Skip to main content

Google Glass app can identify someone by their clothes,jewelery and other accessories

 A new Google Glass technology could help find and identify people by the clothes they wear.
Partly funded by Google, the InSight system works with individuals' self-identification via smartphones and with Google Glass to analyze clothes, eyeglasses, and other items. A person's name can then be displayed on the Google Glass headset whenever you bump into that individual, according to an article published yesterday by New Scientist.
One of the goals is to help Google Glass wearers more easily find friends in airports, stadiums, and other crowded places. There's just one drawback, or benefit, depending on your perspective.
The "visual fingerprint" created by the system is based on what a person is currently wearing. Once the individual changes clothes or eyeglasses or other accessories, InSight can no longer identify that person. That means the fingerprint may be good for just a day or evening, but it also means the long-term privacy of the individual is protected.
How does it all work?
The fingerprint is created by a smartphone app that takes a series of pictures of a person. The app then creates a file known as a spatiogram that records the various colors and patterns of the person's clothes. That combination is used by Google Glass to identify the person.
Of course, people can already be identified using facial recognition systems. But InSight is designed for situations where people are far away or have their backs turned, so their faces can't be seen.
The system has fared well in early tests. Using 15 volunteers, InSight was able to identify people 93 percent of the time, even with their backs turned to the Google Glass wearer.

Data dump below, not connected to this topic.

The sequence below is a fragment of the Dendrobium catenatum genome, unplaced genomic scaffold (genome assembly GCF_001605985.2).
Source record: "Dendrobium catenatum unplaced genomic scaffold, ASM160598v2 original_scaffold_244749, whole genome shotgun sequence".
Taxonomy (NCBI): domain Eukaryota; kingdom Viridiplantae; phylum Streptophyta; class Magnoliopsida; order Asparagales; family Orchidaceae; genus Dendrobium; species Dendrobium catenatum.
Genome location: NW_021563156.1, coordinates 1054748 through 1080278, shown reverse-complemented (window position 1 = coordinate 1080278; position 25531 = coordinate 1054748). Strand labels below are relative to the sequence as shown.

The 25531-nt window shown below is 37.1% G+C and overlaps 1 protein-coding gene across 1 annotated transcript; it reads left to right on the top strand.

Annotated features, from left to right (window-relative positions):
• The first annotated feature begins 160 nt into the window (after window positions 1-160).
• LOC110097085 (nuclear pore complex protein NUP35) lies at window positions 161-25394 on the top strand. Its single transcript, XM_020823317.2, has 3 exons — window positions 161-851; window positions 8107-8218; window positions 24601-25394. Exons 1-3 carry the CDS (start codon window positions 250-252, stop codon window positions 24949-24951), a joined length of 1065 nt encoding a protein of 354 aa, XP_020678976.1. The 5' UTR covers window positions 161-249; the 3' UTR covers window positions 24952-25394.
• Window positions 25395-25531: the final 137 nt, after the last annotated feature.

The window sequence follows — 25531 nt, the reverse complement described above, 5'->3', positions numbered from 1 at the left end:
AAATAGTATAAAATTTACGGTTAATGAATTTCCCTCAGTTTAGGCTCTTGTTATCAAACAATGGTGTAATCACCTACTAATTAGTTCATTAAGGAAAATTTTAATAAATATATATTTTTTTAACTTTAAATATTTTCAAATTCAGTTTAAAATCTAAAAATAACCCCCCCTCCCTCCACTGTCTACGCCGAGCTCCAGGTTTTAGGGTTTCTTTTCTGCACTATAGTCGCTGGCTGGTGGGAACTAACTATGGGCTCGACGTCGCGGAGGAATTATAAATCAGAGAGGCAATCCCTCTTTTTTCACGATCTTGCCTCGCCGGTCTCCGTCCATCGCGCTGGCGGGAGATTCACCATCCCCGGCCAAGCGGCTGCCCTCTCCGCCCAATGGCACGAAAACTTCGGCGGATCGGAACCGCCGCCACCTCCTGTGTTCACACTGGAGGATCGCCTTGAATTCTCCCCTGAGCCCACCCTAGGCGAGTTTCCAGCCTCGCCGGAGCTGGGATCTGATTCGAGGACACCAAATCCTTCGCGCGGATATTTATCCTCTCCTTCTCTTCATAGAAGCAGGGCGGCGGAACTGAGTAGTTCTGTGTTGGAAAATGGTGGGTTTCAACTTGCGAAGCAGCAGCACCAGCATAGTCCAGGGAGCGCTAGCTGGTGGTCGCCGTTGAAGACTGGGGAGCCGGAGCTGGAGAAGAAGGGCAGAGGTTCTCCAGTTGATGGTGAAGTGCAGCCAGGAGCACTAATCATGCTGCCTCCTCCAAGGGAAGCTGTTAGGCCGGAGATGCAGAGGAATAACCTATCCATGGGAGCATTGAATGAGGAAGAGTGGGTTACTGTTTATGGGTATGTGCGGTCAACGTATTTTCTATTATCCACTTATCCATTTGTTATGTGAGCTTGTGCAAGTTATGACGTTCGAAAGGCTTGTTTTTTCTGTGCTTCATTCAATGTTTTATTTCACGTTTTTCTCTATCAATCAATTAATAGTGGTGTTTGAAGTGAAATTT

InSight was developed by Srihari Nelakuditi, associate professor of computer science and engineering at the University of South Carolina, along with three colleagues at Duke University. An abstract of the system describes its design and use in greater detail.


Popular posts from this blog

LG’s first flexible OLED phone due before the year is out

LG plans to launch a flexible OLED smartphone before the end of the year, the company’s VP of mobile has confirmed, though it’s unclear to what extent the work-in-progress handset will actually flex. The OLED panel in question is the handiwork of LG Display according to VP of LG mobile Yoon Bu-hyun, the WSJ  reports, with the proposed device set to launch sometime in Q4. LG Display’s work on flexible OLEDs has been underway for some time, though the company’s efforts have perhaps been overshadowed somewhat by rival Samsung’s YOUM development. Last year, according to a Korea Times report, LG Display was preparing for

Bing Apps for Windows 8 get major updates

Late least year, Microsoft rolled out a half dozen Bing Apps for Windows 8 users, each one focused on a specific category, such as travel and sports. The apps were designed to offer “immersive vertical experiences,” and now, about six months later, a big line of updates for them is being pushed out. Users can grab the updates now by heading into the Windows Store and selecting the updates notification.
Flexible displays are the Future of IT Industry! A part from 4k and smart home appliances, the CES 2013 saw a lot of attention being drawn towards bendable, flexible displays. The elasticised display idea isn’t something new as we have seen hoards of device concepts being crafted around flexible, bendable and even foldable displays. These concept devices give us a futuristic feel, be it a flexible phone to be worn around the wrist or a phone that opens up to turn into a tablet or PSP-like device. But how far is this future? Nokia has been toying with the idea ever since we remember. The technology sounds very fascinating and the possibilities and the extent to which bendable displays could be used are vast and leave us spellbound. However, these have always been concepts and we haven’t seen any device materialise in the real world. There have been several technologies that were conceived in these years and all have been put to their practical use. But the bendable d